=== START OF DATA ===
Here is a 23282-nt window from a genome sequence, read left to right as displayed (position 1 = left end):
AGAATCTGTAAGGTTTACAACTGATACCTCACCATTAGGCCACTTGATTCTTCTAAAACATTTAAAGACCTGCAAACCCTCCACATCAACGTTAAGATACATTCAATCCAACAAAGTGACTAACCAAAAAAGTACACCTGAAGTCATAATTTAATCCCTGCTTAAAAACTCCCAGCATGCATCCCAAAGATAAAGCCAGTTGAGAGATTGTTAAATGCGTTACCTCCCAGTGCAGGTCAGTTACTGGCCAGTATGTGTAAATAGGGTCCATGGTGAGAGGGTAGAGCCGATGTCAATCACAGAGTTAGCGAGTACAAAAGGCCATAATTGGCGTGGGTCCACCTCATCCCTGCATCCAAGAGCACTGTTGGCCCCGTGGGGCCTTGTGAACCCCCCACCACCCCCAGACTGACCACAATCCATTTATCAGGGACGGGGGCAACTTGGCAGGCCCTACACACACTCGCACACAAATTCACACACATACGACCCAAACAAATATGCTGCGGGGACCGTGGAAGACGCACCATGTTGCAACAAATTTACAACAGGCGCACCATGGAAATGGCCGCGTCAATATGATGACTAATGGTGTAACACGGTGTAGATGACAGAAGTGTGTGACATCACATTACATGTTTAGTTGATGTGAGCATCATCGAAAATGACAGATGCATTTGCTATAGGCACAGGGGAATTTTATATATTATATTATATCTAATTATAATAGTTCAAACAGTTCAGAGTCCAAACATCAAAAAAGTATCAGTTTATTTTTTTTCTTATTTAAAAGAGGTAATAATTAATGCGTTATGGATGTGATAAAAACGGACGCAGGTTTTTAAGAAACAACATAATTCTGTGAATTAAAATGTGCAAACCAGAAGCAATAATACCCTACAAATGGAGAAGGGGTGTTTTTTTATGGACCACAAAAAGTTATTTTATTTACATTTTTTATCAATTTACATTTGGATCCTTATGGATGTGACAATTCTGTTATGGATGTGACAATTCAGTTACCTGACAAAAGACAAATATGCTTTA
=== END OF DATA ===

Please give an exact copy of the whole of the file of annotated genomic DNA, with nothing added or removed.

Here is a 23282-nt window from a genome sequence, read left to right as displayed (position 1 = left end):
AGAATCTGTAAGGTTTACAACTGATACCTCACCATTAGGCCACTTGATTCTTCTAAAACATTTAAAGACCTGCAAACCCTCCACATCAACGTTAAGATACATTCAATCCAACAAAGTGACTAACCAAAAAAGTACACCTGAAGTCATAATTTAATCCCTGCTTAAAAACTCCCAGCATGCATCCCAAAGATAAAGCCAGTTGAGAGATTGTTAAATGCGTTACCTCCCAGTGCAGGTCAGTTACTGGCCAGTATGTGTAAATAGGGTCCATGGTGAGAGGGTAGAGCCGATGTCAATCACAGAGTTAGCGAGTACAAAAGGCCATAATTGGCGTGGGTCCACCTCATCCCTGCATCCAAGAGCACTGTTGGCCCCGTGGGGCCTTGTGAACCCCCCACCACCCCCAGACTGACCACAATCCATTTATCAGGGACGGGGGCAACTTGGCAGGCCCTACACACACTCGCACACAAATTCACACACATACGACCCAAACAAATATGCTGCGGGGACCGTGGAAGACGCACCATGTTGCAACAAATTTACAACAGGCGCACCATGGAAATGGCCGCGTCAATATGATGACTAATGGTGTAACACGGTGTAGATGACAGAAGTGTGTGACATCACATTACATGTTTAGTTGATGTGAGCATCATCGAAAATGACAGATGCATTTGCTATAGGCACAGGGGAATTTTATATATTATATTATATCTAATTATAATAGTTCAAACAGTTCAGAGTCCAAACATCAAAAAAGTATCAGTTTATTTTTTTTCTTATTTAAAAGAGGTAATAATTAATGCGTTATGGATGTGATAAAAACGGACGCAGGTTTTTAAGAAACAACATAATTCTGTGAATTAAAATGTGCAAACCAGAAGCAATAATACCCTACAAATGGAGAAGGGGTGTTTTTTTATGGACCACAAAAAGTTATTTTATTTACATTTTTTATCAATTTACATTTGGATCCTTATGGATGTGACAATTCTGTTATGGATGTGACAATTCAGTTACCTGACAAAAGACAAATATGCTTTA